WASHINGTON — John Borden theatrically clutched his twin 9-month-old sons, Mark and Luke, as he stood before members of Congress on Tuesday, while his wife, Lucinda, displayed a picture of the two embryos--obtained from donor parents--that had developed into the boys.
"Which one of my children would you kill?" the Fontana, Calif., resident demanded.
Just hours earlier, in front of the Capitol, 12-year-old Jackie Singer stood in front of cameras and microphones beside her twin sister, Molly, who has juvenile diabetes, and said, "All Molly wants to do is live a normal, healthy life."
Borden's dramatic challenge and Jackie Singer's powerful plea reflect the extraordinary human stories at the core of both sides of a debate rooted in complex, groundbreaking science: whether the federal government should fund embryonic stem cell research in pursuit of treatments for a wide range of diseases.
The emotional comments came as details of a new National Institutes of Health report became available that highlighted the promise of both embryo-derived and adult stem cells but which pointed to several important limitations of the adult cells.
As all parties await a decision from President Bush--who is said to be personally wrestling with the issue--the debate heated up on Capitol Hill. Parents who had obtained children as embryos denounced the research as genocide in testimony Tuesday before a House panel, while a group of lawmakers and patients urged the Bush administration to authorize federal funding.
Bush is expected to announce within the next few weeks whether he will lift a temporary suspension he placed on a plan by the National Institutes of Health to fund research using embryonic stem cells, which can potentially grow into any type of cell or tissue in the body.
Members of a House Government Reform subcommittee gave conflicting opinions during the hearing about the ethics of obtaining stem cells from frozen embryos that are left over from the in vitro fertilization process. Much of the debate centered on the critical question of whether the embryos--which must be destroyed in order for stem cells to be extracted--constitute human lives.
"These littlest of human beings aren't potential life but life with vast potential," said Rep. Christopher H. Smith (R-N.J.). "I find it offensive . . . to label human embryos as excess or spare or expendable."
Subcommittee Chairman Mark E. Souder (R-Ind.) cited "a moral obligation to explore and exhaust every available ethical alternative" to embryonic research as he pushed for adult stem cell research. Studies of adult cells have produced some breakthroughs, although many scientists say the cells do not offer the enormous potential for discoveries that the embryonic cells do.
Rep. Henry A. Waxman (D-Los Angeles) countered that embryonic cells must not be protected at the expense of the potential that lies in the research, which scientists have said could produce treatments for ailments such as diabetes, Alzheimer's disease and Parkinson's disease.
"I do not believe that the government should abandon potentially lifesaving research in order to give a cell--a special cell, but only a cell--the same rights and protections as a person," Waxman said.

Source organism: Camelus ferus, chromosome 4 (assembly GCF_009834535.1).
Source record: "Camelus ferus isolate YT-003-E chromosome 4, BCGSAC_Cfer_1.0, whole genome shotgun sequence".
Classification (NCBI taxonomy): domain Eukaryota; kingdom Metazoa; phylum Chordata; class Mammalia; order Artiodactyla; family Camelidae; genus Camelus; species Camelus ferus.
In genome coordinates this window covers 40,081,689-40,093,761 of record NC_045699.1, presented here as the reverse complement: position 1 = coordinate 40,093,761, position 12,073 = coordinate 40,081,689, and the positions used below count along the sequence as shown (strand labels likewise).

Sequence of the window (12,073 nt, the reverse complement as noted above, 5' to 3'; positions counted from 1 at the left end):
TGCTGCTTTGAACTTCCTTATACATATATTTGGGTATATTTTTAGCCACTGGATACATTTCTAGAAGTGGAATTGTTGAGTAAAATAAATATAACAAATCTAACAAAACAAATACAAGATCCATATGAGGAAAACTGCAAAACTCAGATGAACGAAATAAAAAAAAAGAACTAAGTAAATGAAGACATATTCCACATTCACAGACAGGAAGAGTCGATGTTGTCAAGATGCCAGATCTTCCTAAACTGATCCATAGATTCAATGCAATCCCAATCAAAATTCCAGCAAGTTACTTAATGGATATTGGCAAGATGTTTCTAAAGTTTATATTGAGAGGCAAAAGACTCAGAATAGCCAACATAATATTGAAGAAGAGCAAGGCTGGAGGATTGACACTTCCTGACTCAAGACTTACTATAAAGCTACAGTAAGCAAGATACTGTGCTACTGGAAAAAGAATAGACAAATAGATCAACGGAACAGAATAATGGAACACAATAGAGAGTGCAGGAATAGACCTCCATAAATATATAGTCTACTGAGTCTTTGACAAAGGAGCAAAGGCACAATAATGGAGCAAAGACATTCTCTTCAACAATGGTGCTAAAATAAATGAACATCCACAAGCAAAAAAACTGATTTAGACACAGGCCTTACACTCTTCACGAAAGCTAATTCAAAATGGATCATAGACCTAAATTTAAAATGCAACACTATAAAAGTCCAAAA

Lucinda Borden and Marlene Strege of Fallbrook, Calif., who also bore a child that originated as a donated embryo, told the subcommittee that their children are proof that the embryos being stored in what they called "frozen orphanages" are much more than balls of cells.
"[My daughter] is an ambassador for the roughly 188,000 frozen human embryos like her . . . who could be adopted rather than terminated," said Strege, displaying a timeline with photographs of her now 28-month-old daughter, Hannah, in several stages of embryonic development.
Proponents of the research maintained, however, that the practice does not represent a termination of human life and should not be likened to abortion.
"The support of embryonic stem cell research is consistent with pro-life and pro-family values," said Sen. Orrin G. Hatch, a staunchly anti-abortion Utah Republican who is a politically vital advocate of the practice.
Hatch said that, despite claims made by foes of the research, tens of thousands of excess frozen embryos are routinely discarded. "Why shouldn't these embryos slated for destruction be used for the good of mankind?" Hatch asked.
At a news conference preceding the hearing, Hatch was joined by Senate and House colleagues from both parties in calling upon Bush to green-light federal funding for embryonic stem cell research, which is legal and already ongoing in the private sector.
The legislators were joined at the event by a number of disease victims, including diabetic Molly Singer. They cited an array of incurable ailments--including Parkinson's, Lou Gehrig's disease and breast cancer--in demanding that the administration exploit the medical potential of embryonic stem cells.
The new NIH study, a survey of stem cell researchers and of 1,200 reports in scientific journals, had been requested by Health and Human Services Secretary Tommy G. Thompson as part of the Bush administration's review of stem cell policy.
The report said that both adult and embryo stem cells have the capacity to turn into other, more specialized types of cells, raising hopes that they might one day be used to produce replacement tissue for patients.
The report found that embryonic stem cells seem to reproduce endlessly so that a single cell gives rise to millions of identical sisters. Adult cells, by contrast, often quickly lose their ability to produce a large number of unspecialized cells. The NIH report calls this an "important limiting factor" in turning adult cells into specialized replacement tissue for patients.
Times staff writer Aaron Zitner contributed to this story.